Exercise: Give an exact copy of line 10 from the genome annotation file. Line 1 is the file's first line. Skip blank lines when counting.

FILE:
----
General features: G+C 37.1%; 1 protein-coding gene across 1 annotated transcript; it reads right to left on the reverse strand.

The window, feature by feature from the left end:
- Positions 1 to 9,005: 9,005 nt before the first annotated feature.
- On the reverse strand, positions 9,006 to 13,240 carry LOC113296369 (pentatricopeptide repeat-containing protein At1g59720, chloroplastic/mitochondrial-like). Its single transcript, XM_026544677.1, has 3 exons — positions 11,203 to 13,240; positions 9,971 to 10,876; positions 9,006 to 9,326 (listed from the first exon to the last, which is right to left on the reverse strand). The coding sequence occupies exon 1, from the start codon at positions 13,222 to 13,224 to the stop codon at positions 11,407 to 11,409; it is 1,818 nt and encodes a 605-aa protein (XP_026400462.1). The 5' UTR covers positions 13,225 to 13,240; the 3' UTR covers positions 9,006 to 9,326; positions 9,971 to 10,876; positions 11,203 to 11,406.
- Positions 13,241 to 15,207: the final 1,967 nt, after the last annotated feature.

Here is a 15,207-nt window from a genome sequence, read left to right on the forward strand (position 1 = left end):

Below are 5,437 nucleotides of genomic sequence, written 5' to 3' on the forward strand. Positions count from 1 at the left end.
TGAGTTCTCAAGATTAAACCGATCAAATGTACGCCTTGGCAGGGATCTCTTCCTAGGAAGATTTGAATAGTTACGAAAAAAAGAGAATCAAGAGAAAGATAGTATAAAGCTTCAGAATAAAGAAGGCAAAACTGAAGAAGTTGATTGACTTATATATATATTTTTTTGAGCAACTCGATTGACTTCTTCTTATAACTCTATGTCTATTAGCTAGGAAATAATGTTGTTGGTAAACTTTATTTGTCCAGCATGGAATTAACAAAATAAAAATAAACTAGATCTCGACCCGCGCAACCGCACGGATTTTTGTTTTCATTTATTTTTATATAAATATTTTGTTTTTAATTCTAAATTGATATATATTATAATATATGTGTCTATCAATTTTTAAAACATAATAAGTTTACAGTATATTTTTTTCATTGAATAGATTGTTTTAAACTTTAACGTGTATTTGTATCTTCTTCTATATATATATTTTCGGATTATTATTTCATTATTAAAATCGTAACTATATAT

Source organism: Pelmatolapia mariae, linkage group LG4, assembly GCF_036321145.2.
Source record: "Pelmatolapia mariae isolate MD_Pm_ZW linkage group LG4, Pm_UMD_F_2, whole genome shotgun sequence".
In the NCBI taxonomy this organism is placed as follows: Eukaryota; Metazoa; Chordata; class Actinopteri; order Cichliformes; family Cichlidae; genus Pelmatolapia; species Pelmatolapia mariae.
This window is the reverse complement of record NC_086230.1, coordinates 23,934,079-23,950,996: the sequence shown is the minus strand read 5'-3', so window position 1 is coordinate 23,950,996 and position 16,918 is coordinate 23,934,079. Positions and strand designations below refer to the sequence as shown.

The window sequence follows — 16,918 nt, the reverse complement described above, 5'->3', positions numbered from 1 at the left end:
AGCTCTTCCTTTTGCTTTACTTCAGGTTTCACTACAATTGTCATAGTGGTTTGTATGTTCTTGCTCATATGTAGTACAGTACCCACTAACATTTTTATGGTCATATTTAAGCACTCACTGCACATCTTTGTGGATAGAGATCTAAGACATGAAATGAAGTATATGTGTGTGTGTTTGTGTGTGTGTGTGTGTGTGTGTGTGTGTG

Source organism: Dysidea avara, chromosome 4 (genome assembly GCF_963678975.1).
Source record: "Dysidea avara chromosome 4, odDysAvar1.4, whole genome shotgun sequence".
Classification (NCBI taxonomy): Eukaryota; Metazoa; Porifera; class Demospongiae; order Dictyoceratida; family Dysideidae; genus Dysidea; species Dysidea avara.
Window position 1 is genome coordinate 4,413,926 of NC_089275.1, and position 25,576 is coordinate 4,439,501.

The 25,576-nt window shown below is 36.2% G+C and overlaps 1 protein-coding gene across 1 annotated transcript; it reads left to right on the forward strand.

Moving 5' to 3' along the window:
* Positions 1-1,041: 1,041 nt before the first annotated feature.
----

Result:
Source record: "Pelmatolapia mariae isolate MD_Pm_ZW linkage group LG4, Pm_UMD_F_2, whole genome shotgun sequence".